Results 1 to 11 of 11

Thread: B29

  1. #1
    Join Date
    Feb 2002
    Location
    Uki, NSW, Australia
    Posts
    35,199

    Default B29

    https://www.quora.com/Was-the-B-29-a-good-plane

    I heard something once from “Corky” Meyer, Grumman’s top test pilot during WWII and Korea who “brought in” the Hellcat, Bearcat, Tigercat and Panther jet, who knew and spoke with some other test pilots that while the B-29 was in its testing phase, her main test pilot, an Air Force flyer famous for his skill, balls of steel and “Never say die” attitude…demanded something almost unheard of from a test pilot…he asked to be allowed to quit the project…to save his life.
    I would rather have questions that can't be answered than answers that can't be questioned


  2. #2
    Join Date
    Jul 2008
    Location
    Tacoma, WA
    Posts
    20,356

    Default Re: B29

    https://www.pbs.org/wgbh/americanexp...wasp-and-b-29/


    In the summer of 1944, the 25-year-old U.S. Lieutenant Colonel Paul W. Tibbets had a problem. He was in charge of training pilots on the Army Air Forces' newest, biggest and most complicated bomber yet, and the task was turning out to be much more onerous than he'd anticipated. Tibbets' men were putting up unprecedented resistance. In point of fact, the pilots had every reason to be wary. The B-29 was not only much larger and heavier than any bomber the U.S. had flown before, it also hadn't gone through the years of operational testing to which Boeing had subjected its predecessor the B-17. Initially engine fires were one of the major problems. The planes' Wright engines were often called the Wrong engines. Part of the trouble could be traced to the engine cowlings that were too tight and often caused fires even before the planes had taken off. Although engine improvements were made over time, fires remained a problem throughout World War II.

    Tibbets decided that the way to convince the men to fly the plane was to show that women could do it. The young Colonel recruited Dora Dougherty and Dorothea Moorman to be his demo pilots. Dougherty remembers that at that point, she had never even been in a four-engine plane before. Tibbets did not warn his new recruits of the engine fire problem. Instead he trained them to take off without the standard power checks. After three days, the colonel decided his women pilots were ready for their demonstration. For several days, Dougherty and Johnson ferried pilots, crew chiefs and navigators from the very-heavy-bomber base at Alamogordo, New Mexico across the state. Tibbets' plan was a terrific success: After watching the women fly the four-engine bomber, the men stopped complaining about the plane. Air Staff Major General Barney Giles brought the demonstrations to an abrupt halt after just a few days, telling Tibbets that the women were "putting the big football players to shame." Giles was also worried that an accident would unleash tremendous adverse publicity. The two women were sent back to Eglin Field, Florida, and never flew a B-29 again. But the plane they'd demonstrated went on to play a decisive role in the Allied victory in World War II.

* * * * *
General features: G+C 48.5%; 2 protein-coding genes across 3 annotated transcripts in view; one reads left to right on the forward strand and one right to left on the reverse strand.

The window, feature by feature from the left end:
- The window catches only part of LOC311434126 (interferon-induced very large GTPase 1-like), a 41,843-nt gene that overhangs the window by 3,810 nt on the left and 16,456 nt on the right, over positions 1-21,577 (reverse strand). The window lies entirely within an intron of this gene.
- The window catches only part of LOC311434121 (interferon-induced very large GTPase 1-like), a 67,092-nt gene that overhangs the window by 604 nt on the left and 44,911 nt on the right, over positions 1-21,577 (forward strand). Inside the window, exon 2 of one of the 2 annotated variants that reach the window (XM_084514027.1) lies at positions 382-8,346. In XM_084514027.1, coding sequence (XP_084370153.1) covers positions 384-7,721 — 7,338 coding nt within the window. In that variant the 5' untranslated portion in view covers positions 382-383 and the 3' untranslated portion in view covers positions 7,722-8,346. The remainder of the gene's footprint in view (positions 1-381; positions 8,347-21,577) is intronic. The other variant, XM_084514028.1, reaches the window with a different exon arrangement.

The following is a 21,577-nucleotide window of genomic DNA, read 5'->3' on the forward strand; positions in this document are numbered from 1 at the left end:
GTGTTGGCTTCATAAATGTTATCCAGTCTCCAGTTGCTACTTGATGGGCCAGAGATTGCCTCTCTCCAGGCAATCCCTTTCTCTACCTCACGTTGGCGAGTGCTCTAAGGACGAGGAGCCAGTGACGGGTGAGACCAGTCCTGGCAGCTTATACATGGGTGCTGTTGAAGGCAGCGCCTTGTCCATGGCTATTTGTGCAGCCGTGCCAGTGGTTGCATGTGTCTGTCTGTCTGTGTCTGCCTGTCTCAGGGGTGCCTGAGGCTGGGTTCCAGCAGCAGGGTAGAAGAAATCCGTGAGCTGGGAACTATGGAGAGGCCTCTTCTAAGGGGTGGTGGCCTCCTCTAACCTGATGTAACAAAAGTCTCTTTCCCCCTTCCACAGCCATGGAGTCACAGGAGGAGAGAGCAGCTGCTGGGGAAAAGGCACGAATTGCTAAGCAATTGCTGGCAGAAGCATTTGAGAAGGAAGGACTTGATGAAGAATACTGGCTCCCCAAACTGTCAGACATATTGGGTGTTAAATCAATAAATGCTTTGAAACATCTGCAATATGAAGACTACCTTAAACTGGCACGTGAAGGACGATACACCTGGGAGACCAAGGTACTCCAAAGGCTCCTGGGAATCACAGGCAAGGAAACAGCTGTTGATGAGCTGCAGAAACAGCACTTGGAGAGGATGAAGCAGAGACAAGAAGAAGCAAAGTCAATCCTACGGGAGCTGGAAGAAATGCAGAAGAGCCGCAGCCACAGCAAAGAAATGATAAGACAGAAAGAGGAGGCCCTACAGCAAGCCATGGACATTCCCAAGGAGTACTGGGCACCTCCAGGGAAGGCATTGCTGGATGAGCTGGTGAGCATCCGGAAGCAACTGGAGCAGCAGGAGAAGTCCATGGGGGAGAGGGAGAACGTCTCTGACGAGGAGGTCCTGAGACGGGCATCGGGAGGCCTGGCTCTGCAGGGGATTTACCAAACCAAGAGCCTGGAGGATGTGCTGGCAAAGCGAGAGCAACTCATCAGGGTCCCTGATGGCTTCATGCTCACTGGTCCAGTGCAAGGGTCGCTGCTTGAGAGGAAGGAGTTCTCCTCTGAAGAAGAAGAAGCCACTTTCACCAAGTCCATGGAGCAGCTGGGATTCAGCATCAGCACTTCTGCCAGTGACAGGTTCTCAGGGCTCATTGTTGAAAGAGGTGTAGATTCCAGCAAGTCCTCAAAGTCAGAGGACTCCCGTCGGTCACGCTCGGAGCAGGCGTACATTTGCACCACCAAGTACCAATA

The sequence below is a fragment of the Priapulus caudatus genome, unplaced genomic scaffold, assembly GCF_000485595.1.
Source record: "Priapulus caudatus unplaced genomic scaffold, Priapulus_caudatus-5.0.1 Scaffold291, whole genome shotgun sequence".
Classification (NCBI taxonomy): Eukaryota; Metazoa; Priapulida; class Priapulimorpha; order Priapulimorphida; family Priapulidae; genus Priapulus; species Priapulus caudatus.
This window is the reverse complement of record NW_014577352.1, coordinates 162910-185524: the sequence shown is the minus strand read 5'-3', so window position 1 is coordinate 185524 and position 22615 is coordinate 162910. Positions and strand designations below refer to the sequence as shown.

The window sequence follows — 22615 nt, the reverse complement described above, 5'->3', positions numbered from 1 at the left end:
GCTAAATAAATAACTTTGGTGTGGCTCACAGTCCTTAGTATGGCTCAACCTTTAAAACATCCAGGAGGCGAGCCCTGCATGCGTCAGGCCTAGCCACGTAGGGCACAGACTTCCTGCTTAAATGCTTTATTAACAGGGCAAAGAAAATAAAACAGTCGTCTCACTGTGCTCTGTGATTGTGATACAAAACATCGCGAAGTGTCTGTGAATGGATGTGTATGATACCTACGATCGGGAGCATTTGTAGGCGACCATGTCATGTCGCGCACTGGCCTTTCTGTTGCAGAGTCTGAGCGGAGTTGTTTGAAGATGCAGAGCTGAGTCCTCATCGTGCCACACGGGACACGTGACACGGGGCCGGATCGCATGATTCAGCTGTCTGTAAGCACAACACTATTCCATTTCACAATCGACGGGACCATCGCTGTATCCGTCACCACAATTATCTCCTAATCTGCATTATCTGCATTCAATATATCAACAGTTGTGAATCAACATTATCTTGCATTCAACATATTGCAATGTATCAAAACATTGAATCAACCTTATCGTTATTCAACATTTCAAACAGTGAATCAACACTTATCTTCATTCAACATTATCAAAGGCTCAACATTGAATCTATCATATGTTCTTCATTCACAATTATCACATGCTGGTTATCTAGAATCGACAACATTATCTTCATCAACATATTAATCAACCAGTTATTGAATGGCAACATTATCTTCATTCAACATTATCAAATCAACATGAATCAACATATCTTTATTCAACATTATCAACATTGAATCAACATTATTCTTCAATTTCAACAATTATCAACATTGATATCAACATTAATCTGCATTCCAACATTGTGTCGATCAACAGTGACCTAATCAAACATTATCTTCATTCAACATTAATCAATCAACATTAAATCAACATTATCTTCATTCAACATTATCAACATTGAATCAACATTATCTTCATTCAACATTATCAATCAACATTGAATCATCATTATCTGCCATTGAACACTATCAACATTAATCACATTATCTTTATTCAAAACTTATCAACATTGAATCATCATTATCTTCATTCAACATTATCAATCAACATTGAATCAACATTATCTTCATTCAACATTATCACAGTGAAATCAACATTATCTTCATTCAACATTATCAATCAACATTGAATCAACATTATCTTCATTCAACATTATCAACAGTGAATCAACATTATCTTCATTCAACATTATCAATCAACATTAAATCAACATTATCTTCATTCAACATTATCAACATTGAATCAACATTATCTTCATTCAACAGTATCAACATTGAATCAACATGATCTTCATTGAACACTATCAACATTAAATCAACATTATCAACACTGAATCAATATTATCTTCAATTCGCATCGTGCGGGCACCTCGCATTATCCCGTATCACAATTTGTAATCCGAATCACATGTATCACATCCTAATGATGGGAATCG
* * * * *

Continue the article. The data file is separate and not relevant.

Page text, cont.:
ITS CHAOS, BE KIND

  3. #3
    Join Date
    Jan 2013
    Posts
    1,014

    Default Re: B29

    Unwittingly, they all may well have contributed to the seventh extinction . . .

  4. #4
    Join Date
    Feb 2002
    Location
    Uki, NSW, Australia
    Posts
    35,199

    Default Re: B29

    Quote Originally Posted by Jim Bow View Post
    https://www.pbs.org/wgbh/americanexp...wasp-and-b-29/


    In the summer of 1944, the 25-year-old U.S. Lieutenant Colonel Paul W. Tibbets had a problem. He was in charge of training pilots on the Army Air Forces' newest, biggest and most complicated bomber yet, and the task was turning out to be much more onerous than he'd anticipated. Tibbets' men were putting up unprecedented resistance. In point of fact, the pilots had every reason to be wary. The B-29 was not only much larger and heavier than any bomber the U.S. had flown before, it also hadn't gone through the years of operational testing to which Boeing had subjected its predecessor the B-17. Initially engine fires were one of the major problems. The planes' Wright engines were often called the Wrong engines. Part of the trouble could be traced to the engine cowlings that were too tight and often caused fires even before the planes had taken off. Although engine improvements were made over time, fires remained a problem throughout World War II.

    Tibbets decided that the way to convince the men to fly the plane was to show that women could do it. The young Colonel recruited Dora Dougherty and Dorothea Moorman to be his demo pilots. Dougherty remembers that at that point, she had never even been in a four-engine plane before. Tibbets did not warn his new recruits of the engine fire problem. Instead he trained them to take off without the standard power checks. After three days, the colonel decided his women pilots were ready for their demonstration. For several days, Dougherty and Johnson ferried pilots, crew chiefs and navigators from the very-heavy-bomber base at Alamogordo, New Mexico across the state. Tibbets' plan was a terrific success: After watching the women fly the four-engine bomber, the men stopped complaining about the plane. Air Staff Major General Barney Giles brought the demonstrations to an abrupt halt after just a few days, telling Tibbets that the women were "putting the big football players to shame." Giles was also worried that an accident would unleash tremendous adverse publicity. The two women were sent back to Eglin Field, Florida, and never flew a B-29 again. But the plane they'd demonstrated went on to play a decisive role in the Allied victory in World War II.